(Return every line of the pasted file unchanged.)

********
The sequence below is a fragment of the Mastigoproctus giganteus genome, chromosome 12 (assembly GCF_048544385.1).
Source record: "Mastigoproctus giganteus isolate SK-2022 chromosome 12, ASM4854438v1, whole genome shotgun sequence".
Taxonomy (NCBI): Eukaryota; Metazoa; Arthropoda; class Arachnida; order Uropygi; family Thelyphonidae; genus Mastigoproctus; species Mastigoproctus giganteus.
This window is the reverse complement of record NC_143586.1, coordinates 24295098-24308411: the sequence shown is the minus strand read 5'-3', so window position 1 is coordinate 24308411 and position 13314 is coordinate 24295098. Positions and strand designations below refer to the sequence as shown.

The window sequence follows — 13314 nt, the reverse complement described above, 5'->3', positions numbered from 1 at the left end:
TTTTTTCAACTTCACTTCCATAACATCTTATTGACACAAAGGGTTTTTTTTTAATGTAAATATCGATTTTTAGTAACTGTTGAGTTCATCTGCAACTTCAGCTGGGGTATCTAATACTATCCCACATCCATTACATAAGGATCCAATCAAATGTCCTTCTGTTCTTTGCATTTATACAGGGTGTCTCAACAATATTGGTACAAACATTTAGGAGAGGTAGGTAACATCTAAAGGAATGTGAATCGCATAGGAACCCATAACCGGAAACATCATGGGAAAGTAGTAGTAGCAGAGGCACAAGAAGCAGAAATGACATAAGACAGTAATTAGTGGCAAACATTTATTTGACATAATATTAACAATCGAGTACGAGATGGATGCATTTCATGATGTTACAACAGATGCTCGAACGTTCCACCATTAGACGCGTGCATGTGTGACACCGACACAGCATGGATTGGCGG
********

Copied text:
The sequence below is a fragment of the Mastigoproctus giganteus genome, chromosome 12 (assembly GCF_048544385.1).
Source record: "Mastigoproctus giganteus isolate SK-2022 chromosome 12, ASM4854438v1, whole genome shotgun sequence".
Taxonomy (NCBI): Eukaryota; Metazoa; Arthropoda; class Arachnida; order Uropygi; family Thelyphonidae; genus Mastigoproctus; species Mastigoproctus giganteus.
This window is the reverse complement of record NC_143586.1, coordinates 24295098-24308411: the sequence shown is the minus strand read 5'-3', so window position 1 is coordinate 24308411 and position 13314 is coordinate 24295098. Positions and strand designations below refer to the sequence as shown.

The window sequence follows — 13314 nt, the reverse complement described above, 5'->3', positions numbered from 1 at the left end:
TTTTTTCAACTTCACTTCCATAACATCTTATTGACACAAAGGGTTTTTTTTTAATGTAAATATCGATTTTTAGTAACTGTTGAGTTCATCTGCAACTTCAGCTGGGGTATCTAATACTATCCCACATCCATTACATAAGGATCCAATCAAATGTCCTTCTGTTCTTTGCATTTATACAGGGTGTCTCAACAATATTGGTACAAACATTTAGGAGAGGTAGGTAACATCTAAAGGAATGTGAATCGCATAGGAACCCATAACCGGAAACATCATGGGAAAGTAGTAGTAGCAGAGGCACAAGAAGCAGAAATGACATAAGACAGTAATTAGTGGCAAACATTTATTTGACATAATATTAACAATCGAGTACGAGATGGATGCATTTCATGATGTTACAACAGATGCTCGAACGTTCCACCATTAGACGCGTGCATGTGTGACACCGACACAGCATGGATTGGCGG